Ruskin has a fidelity to the nonhuman world, either material and dumb, or religious and not materially existent, or the unity of the two. There was the time he was lying by the Fountain of Brevant and saw a thunderstorm. "Suddenly, there came in the direction of Dorm du Goûter a crash -- of prolonged thunder; and when I looked up, I saw the cloud cloven, as it were by the avalanche itself, whose white stream came bounding down the eastern slope of the mountain, like slow lightning." The power of the thunderstorm crushes him; it is not "mingled [with] the associations of humanity." "It was then only beneath those glorious hills that I learned how thought itself may become ignoble and energy itself become base -- when compared with the absorption of soul and spirit -- the prostration of all power -- and the cessation of all will -- before, and in the Presence of, the manifested Deity." It is sublime; he is sublimated. "It was then only that I understood that to become nothing might be to become more than Man." That was in the footnotes to Modern Painters, Volume II, but he doesn't take his own advice; he spends years mingled with the associations of humanity, and decades later in the Fors Clavigera letters he will write:

Looking back upon my efforts for the last twenty years, I believe that their failure has been in very great part owing to my compromise with the infidelity of this outer world, and my endeavour to base my pleading upon motives of ordinary prudence and kindness, instead of on the primary duty of loving God.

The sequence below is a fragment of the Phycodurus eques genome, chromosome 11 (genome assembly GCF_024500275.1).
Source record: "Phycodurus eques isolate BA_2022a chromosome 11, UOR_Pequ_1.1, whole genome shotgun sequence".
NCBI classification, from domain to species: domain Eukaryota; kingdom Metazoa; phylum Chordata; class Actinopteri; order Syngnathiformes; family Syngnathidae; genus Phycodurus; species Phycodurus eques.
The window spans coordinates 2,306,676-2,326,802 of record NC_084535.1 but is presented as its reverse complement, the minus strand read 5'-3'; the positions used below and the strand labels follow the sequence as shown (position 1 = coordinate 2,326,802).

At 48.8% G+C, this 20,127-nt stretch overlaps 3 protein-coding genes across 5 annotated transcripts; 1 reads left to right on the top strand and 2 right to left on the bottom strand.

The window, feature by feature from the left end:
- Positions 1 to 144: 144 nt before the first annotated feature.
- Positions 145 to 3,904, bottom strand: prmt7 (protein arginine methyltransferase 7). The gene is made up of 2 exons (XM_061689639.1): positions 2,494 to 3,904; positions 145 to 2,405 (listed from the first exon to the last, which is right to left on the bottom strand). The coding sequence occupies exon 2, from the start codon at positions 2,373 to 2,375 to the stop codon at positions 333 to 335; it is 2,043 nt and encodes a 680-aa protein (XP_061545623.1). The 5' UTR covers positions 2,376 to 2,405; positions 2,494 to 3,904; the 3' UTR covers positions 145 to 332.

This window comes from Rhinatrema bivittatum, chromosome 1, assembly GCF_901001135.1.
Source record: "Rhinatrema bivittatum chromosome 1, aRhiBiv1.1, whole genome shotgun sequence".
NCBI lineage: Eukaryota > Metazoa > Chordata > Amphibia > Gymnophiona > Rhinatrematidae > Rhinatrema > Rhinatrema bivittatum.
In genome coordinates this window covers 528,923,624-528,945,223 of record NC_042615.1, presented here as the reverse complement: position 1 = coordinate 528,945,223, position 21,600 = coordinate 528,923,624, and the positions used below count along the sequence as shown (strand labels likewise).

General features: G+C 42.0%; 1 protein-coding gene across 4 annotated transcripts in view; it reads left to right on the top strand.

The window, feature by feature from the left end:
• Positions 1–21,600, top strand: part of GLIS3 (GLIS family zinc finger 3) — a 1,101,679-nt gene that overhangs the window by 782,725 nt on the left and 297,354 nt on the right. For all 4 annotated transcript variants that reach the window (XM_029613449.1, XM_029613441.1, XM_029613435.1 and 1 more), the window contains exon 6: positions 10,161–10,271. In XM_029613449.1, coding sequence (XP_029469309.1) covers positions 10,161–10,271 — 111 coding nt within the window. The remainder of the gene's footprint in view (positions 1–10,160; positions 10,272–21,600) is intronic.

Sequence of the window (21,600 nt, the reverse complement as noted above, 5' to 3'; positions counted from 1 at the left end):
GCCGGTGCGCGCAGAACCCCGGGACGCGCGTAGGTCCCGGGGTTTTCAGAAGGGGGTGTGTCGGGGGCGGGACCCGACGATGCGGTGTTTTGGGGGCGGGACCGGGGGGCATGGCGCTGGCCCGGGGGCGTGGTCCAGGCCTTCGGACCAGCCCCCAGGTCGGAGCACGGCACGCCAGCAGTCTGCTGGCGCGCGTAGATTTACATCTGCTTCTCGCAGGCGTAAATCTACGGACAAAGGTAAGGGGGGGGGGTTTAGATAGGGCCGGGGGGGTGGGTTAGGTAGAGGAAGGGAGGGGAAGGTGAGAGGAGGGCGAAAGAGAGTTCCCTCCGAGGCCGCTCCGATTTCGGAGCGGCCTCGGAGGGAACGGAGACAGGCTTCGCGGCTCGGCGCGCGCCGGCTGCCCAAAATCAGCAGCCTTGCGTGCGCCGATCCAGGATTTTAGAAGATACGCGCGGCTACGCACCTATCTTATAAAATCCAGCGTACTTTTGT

The iron is in the hills, the iron is in your blood -- permanently and indelibly -- not anything happening from my point of view: it is just there, Ruskin says, I am the one who is seeing, I am the one who will see, I am not imagining anything; the thing is in two places and connected by physical sympathy. This sorting-out of the world's parts into its own society which the human being can observe and learn is a fundamentally magical arrangement.

Saturday, February 14, 2015

lying ahead

This dependence [on language] is absolute, despotic, but it unshackles as well. For, while always older than the writer, language still possesses the colossal centrifugal energy imparted to it by its temporal potential -- that is, by all the time lying ahead.

(Joseph Brodsky, from the essay Uncommon Visage)

But if the sick woman is near her end and has reached her death-agony, someone who is with her must run at once through the convent beating on a wooden board to give warning of the sister's departure.

(The Letters of Abelard and Heloise, tr. Betty Radice)

Sunday, February 8, 2015

exposed to the alternations

The history of the authentic regime of art could be thought similarly to the history of this mutilated and perfect statue,* perfect because it is mutilated, forced, by its missing head and limbs, to proliferate into a multiplicity of unknown bodies.

(Jacques Rancière, Aisthesis: Scenes from the Aesthetic Regime of Art (2013), tr. Zakir Paul)

To induce immigrants to bring with them useful property, the Government offered a bonus of twenty acres for every three pounds worth of goods imported; and the colonists -- quite unconscious of the future that lay before them -- carried out great numbers of costly, though often unsuitable, articles, by means of which the desired grants were obtained. It was found difficult to convey this property to the town, and much of it was left to rot on the shore, where carriages, pianos, and articles of rich furniture lay half-buried in sand and exposed to the alternations of sun and rain.

(Alexander Sutherland and George Sutherland, History of Australia and New Zealand from 1606 to 1890 (1894))

* The Belvedere Torso